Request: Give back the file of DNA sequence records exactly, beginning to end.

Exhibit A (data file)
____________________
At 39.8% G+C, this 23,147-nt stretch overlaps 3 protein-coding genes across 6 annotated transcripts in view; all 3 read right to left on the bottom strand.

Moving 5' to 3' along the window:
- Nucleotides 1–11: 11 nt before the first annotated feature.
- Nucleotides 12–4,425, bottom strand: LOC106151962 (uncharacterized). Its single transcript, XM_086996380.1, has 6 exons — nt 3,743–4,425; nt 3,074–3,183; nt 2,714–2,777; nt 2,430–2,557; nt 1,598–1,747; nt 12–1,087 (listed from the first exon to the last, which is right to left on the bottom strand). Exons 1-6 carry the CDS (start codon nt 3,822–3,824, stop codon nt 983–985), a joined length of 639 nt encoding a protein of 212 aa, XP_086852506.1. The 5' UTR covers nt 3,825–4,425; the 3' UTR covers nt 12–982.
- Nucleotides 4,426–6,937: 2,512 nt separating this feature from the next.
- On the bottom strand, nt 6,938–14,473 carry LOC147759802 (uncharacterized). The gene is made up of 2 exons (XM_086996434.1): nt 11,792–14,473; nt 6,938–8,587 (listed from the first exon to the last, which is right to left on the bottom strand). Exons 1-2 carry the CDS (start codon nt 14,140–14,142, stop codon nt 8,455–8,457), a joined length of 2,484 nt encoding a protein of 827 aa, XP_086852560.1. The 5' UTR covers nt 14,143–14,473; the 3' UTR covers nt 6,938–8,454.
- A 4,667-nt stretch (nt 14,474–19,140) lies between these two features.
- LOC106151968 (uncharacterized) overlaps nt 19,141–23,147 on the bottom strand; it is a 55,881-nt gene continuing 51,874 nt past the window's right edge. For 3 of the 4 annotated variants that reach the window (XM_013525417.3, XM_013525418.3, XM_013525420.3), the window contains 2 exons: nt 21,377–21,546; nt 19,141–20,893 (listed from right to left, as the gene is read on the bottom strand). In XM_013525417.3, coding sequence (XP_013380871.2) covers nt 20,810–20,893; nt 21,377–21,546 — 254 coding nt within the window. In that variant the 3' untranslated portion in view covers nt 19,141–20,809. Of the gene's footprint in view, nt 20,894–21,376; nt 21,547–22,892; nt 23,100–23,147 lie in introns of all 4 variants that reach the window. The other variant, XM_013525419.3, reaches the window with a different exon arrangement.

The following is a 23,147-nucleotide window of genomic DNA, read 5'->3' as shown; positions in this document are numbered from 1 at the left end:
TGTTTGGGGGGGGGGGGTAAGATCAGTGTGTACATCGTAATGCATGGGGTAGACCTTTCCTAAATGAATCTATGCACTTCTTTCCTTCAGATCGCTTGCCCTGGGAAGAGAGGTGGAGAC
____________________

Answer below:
At 39.8% G+C, this 23,147-nt stretch overlaps 3 protein-coding genes across 6 annotated transcripts in view; all 3 read right to left on the bottom strand.

Moving 5' to 3' along the window:
- Nucleotides 1–11: 11 nt before the first annotated feature.
- Nucleotides 12–4,425, bottom strand: LOC106151962 (uncharacterized). Its single transcript, XM_086996380.1, has 6 exons — nt 3,743–4,425; nt 3,074–3,183; nt 2,714–2,777; nt 2,430–2,557; nt 1,598–1,747; nt 12–1,087 (listed from the first exon to the last, which is right to left on the bottom strand). Exons 1-6 carry the CDS (start codon nt 3,822–3,824, stop codon nt 983–985), a joined length of 639 nt encoding a protein of 212 aa, XP_086852506.1. The 5' UTR covers nt 3,825–4,425; the 3' UTR covers nt 12–982.
- Nucleotides 4,426–6,937: 2,512 nt separating this feature from the next.
- On the bottom strand, nt 6,938–14,473 carry LOC147759802 (uncharacterized). The gene is made up of 2 exons (XM_086996434.1): nt 11,792–14,473; nt 6,938–8,587 (listed from the first exon to the last, which is right to left on the bottom strand). Exons 1-2 carry the CDS (start codon nt 14,140–14,142, stop codon nt 8,455–8,457), a joined length of 2,484 nt encoding a protein of 827 aa, XP_086852560.1. The 5' UTR covers nt 14,143–14,473; the 3' UTR covers nt 6,938–8,454.
- A 4,667-nt stretch (nt 14,474–19,140) lies between these two features.
- LOC106151968 (uncharacterized) overlaps nt 19,141–23,147 on the bottom strand; it is a 55,881-nt gene continuing 51,874 nt past the window's right edge. For 3 of the 4 annotated variants that reach the window (XM_013525417.3, XM_013525418.3, XM_013525420.3), the window contains 2 exons: nt 21,377–21,546; nt 19,141–20,893 (listed from right to left, as the gene is read on the bottom strand). In XM_013525417.3, coding sequence (XP_013380871.2) covers nt 20,810–20,893; nt 21,377–21,546 — 254 coding nt within the window. In that variant the 3' untranslated portion in view covers nt 19,141–20,809. Of the gene's footprint in view, nt 20,894–21,376; nt 21,547–22,892; nt 23,100–23,147 lie in introns of all 4 variants that reach the window. The other variant, XM_013525419.3, reaches the window with a different exon arrangement.

The following is a 23,147-nucleotide window of genomic DNA, read 5'->3' as shown; positions in this document are numbered from 1 at the left end:
TGTTTGGGGGGGGGGGGTAAGATCAGTGTGTACATCGTAATGCATGGGGTAGACCTTTCCTAAATGAATCTATGCACTTCTTTCCTTCAGATCGCTTGCCCTGGGAAGAGAGGTGGAGAC